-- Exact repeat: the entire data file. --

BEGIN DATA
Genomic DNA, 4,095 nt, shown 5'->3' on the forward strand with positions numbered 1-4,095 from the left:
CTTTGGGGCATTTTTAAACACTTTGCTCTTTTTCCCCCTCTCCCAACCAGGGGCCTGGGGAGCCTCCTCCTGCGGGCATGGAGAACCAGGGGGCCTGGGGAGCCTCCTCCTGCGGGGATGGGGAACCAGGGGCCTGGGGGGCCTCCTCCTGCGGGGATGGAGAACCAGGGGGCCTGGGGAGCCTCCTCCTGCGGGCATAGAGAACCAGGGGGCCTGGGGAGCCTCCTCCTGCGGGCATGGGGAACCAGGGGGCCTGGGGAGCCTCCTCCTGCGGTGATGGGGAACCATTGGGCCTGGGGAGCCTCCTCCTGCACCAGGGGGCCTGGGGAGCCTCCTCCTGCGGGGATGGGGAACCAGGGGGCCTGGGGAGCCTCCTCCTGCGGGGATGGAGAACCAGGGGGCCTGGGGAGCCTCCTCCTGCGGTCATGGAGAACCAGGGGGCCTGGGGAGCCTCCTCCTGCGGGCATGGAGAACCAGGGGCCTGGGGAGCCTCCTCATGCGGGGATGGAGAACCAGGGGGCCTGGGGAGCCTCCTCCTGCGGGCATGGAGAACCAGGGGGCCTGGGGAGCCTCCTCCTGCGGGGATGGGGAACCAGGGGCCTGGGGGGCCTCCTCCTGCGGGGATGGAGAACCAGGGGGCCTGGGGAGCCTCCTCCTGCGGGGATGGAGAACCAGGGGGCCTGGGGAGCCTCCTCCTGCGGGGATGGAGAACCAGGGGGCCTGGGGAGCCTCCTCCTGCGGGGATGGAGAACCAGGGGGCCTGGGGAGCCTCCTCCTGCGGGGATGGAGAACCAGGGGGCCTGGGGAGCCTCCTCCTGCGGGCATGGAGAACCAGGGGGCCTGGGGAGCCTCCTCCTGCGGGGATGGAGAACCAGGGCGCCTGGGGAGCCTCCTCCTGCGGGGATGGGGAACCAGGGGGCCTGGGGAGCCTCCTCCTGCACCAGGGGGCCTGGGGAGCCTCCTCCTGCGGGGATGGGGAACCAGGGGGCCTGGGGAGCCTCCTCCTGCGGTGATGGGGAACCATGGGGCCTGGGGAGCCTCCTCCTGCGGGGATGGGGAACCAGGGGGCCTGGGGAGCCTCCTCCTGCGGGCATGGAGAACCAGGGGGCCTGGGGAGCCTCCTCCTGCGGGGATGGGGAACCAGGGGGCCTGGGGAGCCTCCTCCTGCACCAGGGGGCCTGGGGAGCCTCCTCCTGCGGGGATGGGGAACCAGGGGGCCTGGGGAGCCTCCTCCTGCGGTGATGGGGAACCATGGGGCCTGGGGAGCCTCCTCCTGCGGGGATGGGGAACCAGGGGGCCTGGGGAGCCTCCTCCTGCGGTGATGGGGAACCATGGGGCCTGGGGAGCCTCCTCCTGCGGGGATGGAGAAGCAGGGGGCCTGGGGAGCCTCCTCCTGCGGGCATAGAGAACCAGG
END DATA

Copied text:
Genomic DNA, 4,095 nt, shown 5'->3' on the forward strand with positions numbered 1-4,095 from the left:
CTTTGGGGCATTTTTAAACACTTTGCTCTTTTTCCCCCTCTCCCAACCAGGGGCCTGGGGAGCCTCCTCCTGCGGGCATGGAGAACCAGGGGGCCTGGGGAGCCTCCTCCTGCGGGGATGGGGAACCAGGGGCCTGGGGGGCCTCCTCCTGCGGGGATGGAGAACCAGGGGGCCTGGGGAGCCTCCTCCTGCGGGCATAGAGAACCAGGGGGCCTGGGGAGCCTCCTCCTGCGGGCATGGGGAACCAGGGGGCCTGGGGAGCCTCCTCCTGCGGTGATGGGGAACCATTGGGCCTGGGGAGCCTCCTCCTGCACCAGGGGGCCTGGGGAGCCTCCTCCTGCGGGGATGGGGAACCAGGGGGCCTGGGGAGCCTCCTCCTGCGGGGATGGAGAACCAGGGGGCCTGGGGAGCCTCCTCCTGCGGTCATGGAGAACCAGGGGGCCTGGGGAGCCTCCTCCTGCGGGCATGGAGAACCAGGGGCCTGGGGAGCCTCCTCATGCGGGGATGGAGAACCAGGGGGCCTGGGGAGCCTCCTCCTGCGGGCATGGAGAACCAGGGGGCCTGGGGAGCCTCCTCCTGCGGGGATGGGGAACCAGGGGCCTGGGGGGCCTCCTCCTGCGGGGATGGAGAACCAGGGGGCCTGGGGAGCCTCCTCCTGCGGGGATGGAGAACCAGGGGGCCTGGGGAGCCTCCTCCTGCGGGGATGGAGAACCAGGGGGCCTGGGGAGCCTCCTCCTGCGGGGATGGAGAACCAGGGGGCCTGGGGAGCCTCCTCCTGCGGGGATGGAGAACCAGGGGGCCTGGGGAGCCTCCTCCTGCGGGCATGGAGAACCAGGGGGCCTGGGGAGCCTCCTCCTGCGGGGATGGAGAACCAGGGCGCCTGGGGAGCCTCCTCCTGCGGGGATGGGGAACCAGGGGGCCTGGGGAGCCTCCTCCTGCACCAGGGGGCCTGGGGAGCCTCCTCCTGCGGGGATGGGGAACCAGGGGGCCTGGGGAGCCTCCTCCTGCGGTGATGGGGAACCATGGGGCCTGGGGAGCCTCCTCCTGCGGGGATGGGGAACCAGGGGGCCTGGGGAGCCTCCTCCTGCGGGCATGGAGAACCAGGGGGCCTGGGGAGCCTCCTCCTGCGGGGATGGGGAACCAGGGGGCCTGGGGAGCCTCCTCCTGCACCAGGGGGCCTGGGGAGCCTCCTCCTGCGGGGATGGGGAACCAGGGGGCCTGGGGAGCCTCCTCCTGCGGTGATGGGGAACCATGGGGCCTGGGGAGCCTCCTCCTGCGGGGATGGGGAACCAGGGGGCCTGGGGAGCCTCCTCCTGCGGTGATGGGGAACCATGGGGCCTGGGGAGCCTCCTCCTGCGGGGATGGAGAAGCAGGGGGCCTGGGGAGCCTCCTCCTGCGGGCATAGAGAACCAGG